Joni Becker, Diane Fleisch Hughes, Sze-Chin Lee, Dr. David Gussak, Carla Lopez, Dr. Sheila Lorenzo de la Peña, Dr. Gussie Klorer, Yu-Chu Wang, Carolyn Mehlomakulu, Molly K. Kometiani, Andrea Davis, Victoria Scarborough, Jen Berlingo, Kelly Darke, Dr. Gioia Chilton, Dr. James Nolan, Dr. Jordan Potash, Mónika Király, Jeanette Chan, Katarina Thorsen, Fredrik Thorsen, Theresa Zip, Jolie Buchanan, Bonnie Sailer, Janeane Grisez, Jade Herriman, Misty Ramos Saviano, Kat Michel, Dr. Savneet Talwar, Kristy Anatol, Kelley Luckett, Natalie Coriell, Lisa Mitchell, Dr. Donna Betts, Michela Baretti, Tia Pleiman, Rachel Mims, Lizzie Bellotto, Lisa Miller, Melissa Hladek, Nancy Lautenbach, Amity K. Miller, Eva Miller, Lisa Fam, Debbie Anderson, Petrea Hansen-Adamidis, Dr. Lani Gerity, and Dr. Natalie Carlton.

Special thanks to Dr. Donna Betts, Dr. Penelope Orr, and Dr. Judith Rubin for their book reviews and endorsements.

2018 Online Book Discussion Group

Coming in 2018: An online Facebook book discussion group for readers of The Art Therapist’s Guide to Social Media!  An opportunity for art therapists, art therapy students, and other interested readers to dialogue weekly about each chapter of the book.  A great way to spend the cold, winter months at the warm keyboard of your tablet, mobile device, or desktop!  So get your copy ready to join the group (any or all!) beginning January through March 2018 every Sunday 5:00-6:30 pm EST. Tell your colleagues, classmates, students, and friends (off and online!).  Sign up here through the site’s contact form if you are interested in a group invitation to participate!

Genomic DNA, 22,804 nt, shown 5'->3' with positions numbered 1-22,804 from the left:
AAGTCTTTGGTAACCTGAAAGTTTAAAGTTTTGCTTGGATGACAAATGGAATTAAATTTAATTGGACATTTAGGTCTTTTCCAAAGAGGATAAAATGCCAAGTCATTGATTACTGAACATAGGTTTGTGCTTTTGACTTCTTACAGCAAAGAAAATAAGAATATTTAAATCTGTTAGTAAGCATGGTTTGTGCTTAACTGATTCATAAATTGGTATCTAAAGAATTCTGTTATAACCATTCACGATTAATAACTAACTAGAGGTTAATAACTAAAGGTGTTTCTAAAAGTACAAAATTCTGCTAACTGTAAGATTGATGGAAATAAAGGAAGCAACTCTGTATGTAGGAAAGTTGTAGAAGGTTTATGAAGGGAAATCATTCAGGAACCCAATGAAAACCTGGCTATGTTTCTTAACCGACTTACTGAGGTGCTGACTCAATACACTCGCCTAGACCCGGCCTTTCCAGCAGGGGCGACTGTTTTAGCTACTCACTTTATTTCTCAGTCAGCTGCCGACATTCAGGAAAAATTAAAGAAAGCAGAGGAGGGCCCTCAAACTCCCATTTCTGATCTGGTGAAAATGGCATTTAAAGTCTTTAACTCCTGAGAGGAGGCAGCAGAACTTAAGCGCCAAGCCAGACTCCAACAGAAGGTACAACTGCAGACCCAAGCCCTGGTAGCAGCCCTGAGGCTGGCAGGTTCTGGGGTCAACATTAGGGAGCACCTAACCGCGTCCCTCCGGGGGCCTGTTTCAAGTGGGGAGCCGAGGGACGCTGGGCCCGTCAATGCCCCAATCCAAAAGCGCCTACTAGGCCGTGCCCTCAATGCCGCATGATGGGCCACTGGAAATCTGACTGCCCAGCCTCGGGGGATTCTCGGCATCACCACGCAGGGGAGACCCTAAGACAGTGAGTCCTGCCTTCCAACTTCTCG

Tentative Schedule:

  • January 7

Chapter 1: Introduction to Social Networking and Social Media

  • January 14

Chapter 2: The Challenges and Benefits of Social Networking

  • January 21

Chapter 3: Social Media, Art Therapy, and Professionalism

  • January 28

Chapter 4: The Value of Digital Community for Art Therapists

  • February 4

Chapter 5: Strengthening the Art Therapy Profession through Social Media

  • February 11

Chapter 6: Social Networking and the Global Art Therapy Community

  • February 18

Chapter 7: Social Media and the Art Therapist’s Creative Practice

  • February 25

Chapter 8: 6 Degrees of Creativity

  • March 4

Chapter 9: Future Considerations: Social Media and Art Therapists

Routledge is also having an end of the year sale of all its book titles, which includes a 20% discount of The Art Therapist’s Guide to Social Media if you still need to purchase a copy in time for the discussion group!  🙂